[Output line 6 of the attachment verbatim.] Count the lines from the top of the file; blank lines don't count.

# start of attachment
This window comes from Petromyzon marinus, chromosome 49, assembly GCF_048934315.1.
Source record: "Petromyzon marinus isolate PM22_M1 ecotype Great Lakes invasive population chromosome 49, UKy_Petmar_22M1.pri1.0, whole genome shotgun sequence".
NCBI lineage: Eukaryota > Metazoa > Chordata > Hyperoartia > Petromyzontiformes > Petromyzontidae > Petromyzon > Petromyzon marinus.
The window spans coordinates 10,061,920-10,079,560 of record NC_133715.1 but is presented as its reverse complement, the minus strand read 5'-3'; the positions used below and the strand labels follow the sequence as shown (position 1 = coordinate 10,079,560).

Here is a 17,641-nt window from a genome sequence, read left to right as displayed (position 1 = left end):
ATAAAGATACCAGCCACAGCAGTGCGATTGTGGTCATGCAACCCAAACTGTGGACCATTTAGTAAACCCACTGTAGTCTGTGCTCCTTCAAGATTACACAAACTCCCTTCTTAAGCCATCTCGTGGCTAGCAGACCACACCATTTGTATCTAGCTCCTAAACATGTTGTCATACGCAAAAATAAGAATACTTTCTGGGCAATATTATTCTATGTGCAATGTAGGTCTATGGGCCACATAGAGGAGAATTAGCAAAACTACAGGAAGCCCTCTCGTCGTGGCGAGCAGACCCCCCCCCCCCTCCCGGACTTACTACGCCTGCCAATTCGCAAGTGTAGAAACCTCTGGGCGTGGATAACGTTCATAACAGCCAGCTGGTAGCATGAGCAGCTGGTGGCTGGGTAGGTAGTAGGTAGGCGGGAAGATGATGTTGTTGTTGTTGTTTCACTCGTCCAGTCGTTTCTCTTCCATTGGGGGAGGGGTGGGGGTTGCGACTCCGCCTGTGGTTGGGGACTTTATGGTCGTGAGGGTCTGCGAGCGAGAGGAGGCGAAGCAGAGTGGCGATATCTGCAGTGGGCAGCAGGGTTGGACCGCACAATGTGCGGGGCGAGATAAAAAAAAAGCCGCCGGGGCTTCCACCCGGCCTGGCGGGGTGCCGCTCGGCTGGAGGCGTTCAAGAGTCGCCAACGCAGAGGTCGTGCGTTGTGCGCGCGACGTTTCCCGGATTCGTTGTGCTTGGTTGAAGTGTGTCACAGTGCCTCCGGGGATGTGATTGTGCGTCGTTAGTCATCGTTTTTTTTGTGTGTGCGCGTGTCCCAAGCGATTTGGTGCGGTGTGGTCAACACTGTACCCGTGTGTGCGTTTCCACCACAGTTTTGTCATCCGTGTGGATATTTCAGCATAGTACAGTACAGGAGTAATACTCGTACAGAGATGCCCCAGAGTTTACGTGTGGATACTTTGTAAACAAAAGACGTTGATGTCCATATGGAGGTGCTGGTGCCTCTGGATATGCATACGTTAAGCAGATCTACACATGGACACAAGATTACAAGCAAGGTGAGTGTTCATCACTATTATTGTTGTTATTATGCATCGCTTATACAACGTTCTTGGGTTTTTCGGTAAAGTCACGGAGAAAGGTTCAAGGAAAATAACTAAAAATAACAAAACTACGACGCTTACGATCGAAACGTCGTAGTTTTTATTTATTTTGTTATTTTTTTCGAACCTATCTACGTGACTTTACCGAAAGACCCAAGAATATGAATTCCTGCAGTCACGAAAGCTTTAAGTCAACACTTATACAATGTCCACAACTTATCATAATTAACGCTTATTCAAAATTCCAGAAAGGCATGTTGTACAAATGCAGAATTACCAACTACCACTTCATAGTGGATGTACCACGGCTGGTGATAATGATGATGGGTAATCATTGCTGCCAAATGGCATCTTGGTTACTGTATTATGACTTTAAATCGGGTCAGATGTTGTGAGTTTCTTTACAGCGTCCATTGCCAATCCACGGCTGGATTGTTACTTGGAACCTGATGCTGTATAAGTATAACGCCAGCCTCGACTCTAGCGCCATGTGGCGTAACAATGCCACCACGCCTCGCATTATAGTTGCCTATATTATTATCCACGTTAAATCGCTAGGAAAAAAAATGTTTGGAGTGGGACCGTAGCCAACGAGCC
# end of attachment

ATAAAGATACCAGCCACAGCAGTGCGATTGTGGTCATGCAACCCAAACTGTGGACCATTTAGTAAACCCACTGTAGTCTGTGCTCCTTCAAGATTACACAAACTCCCTTCTTAAGCCATCTCGTGGCTAGCAGACCACACCATTTGTATCTAGCTCCTAAACATGTTGTCATACGCAAAAATAAGAATACTTTCTGGGCAATATTATTCTATGTGCAATGTAGGTCTATGGGCCACATAGAGGAGAATTAGCAAAACTACAGGAAGCCCTCTCGTCGTGGCGAGCAGACCCCCCCCCCCCTCCCGGACTTACTACGCCTGCCAATTCGCAAGTGTAGAAACCTCTGGGCGTGGATAACGTTCATAACAGCCAGCTGGTAGCATGAGCAGCTGGTGGCTGGGTAGGTAGTAGGTAGGCGGGAAGATGATGTTGTTGTTGTTGTTTCACTCGTCCAGTCGTTTCTCTTCCATTGGGGGAGGGGTGGGGGTTGCGACTCCGCCTGTGGTTGGGGACTTTATGGTCGTGAGGGTCTGCGAGCGAGAGGAGGCGAAGCAGAGTGGCGATATCTGCAGTGGGCAGCAGGGTTGGACCGCACAATGTGCGGGGCGAGATAAAAAAAAAGCCGCCGGGGCTTCCACCCGGCCTGGCGGGGTGCCGCTCGGCTGGAGGCGTTCAAGAGTCGCCAACGCAGAGGTCGTGCGTTGTGCGCGCGACGTTTCCCGGATTCGTTGTGCTTGGTTGAAGTGTGTCACAGTGCCTCCGGGGATGTGATTGTGCGTCGTTAGTCATCGTTTTTTTTGTGTGTGCGCGTGTCCCAAGCGATTTGGTGCGGTGTGGTCAACACTGTACCCGTGTGTGCGTTTCCACCACAGTTTTGTCATCCGTGTGGATATTTCAGCATAGTACAGTACAGGAGTAATACTCGTACAGAGATGCCCCAGAGTTTACGTGTGGATACTTTGTAAACAAAAGACGTTGATGTCCATATGGAGGTGCTGGTGCCTCTGGATATGCATACGTTAAGCAGATCTACACATGGACACAAGATTACAAGCAAGGTGAGTGTTCATCACTATTATTGTTGTTATTATGCATCGCTTATACAACGTTCTTGGGTTTTTCGGTAAAGTCACGGAGAAAGGTTCAAGGAAAATAACTAAAAATAACAAAACTACGACGCTTACGATCGAAACGTCGTAGTTTTTATTTATTTTGTTATTTTTTTCGAACCTATCTACGTGACTTTACCGAAAGACCCAAGAATATGAATTCCTGCAGTCACGAAAGCTTTAAGTCAACACTTATACAATGTCCACAACTTATCATAATTAACGCTTATTCAAAATTCCAGAAAGGCATGTTGTACAAATGCAGAATTACCAACTACCACTTCATAGTGGATGTACCACGGCTGGTGATAATGATGATGGGTAATCATTGCTGCCAAATGGCATCTTGGTTACTGTATTATGACTTTAAATCGGGTCAGATGTTGTGAGTTTCTTTACAGCGTCCATTGCCAATCCACGGCTGGATTGTTACTTGGAACCTGATGCTGTATAAGTATAACGCCAGCCTCGACTCTAGCGCCATGTGGCGTAACAATGCCACCACGCCTCGCATTATAGTTGCCTATATTATTATCCACGTTAAATCGCTAGGAAAAAAAATGTTTGGAGTGGGACCGTAGCCAACGAGCC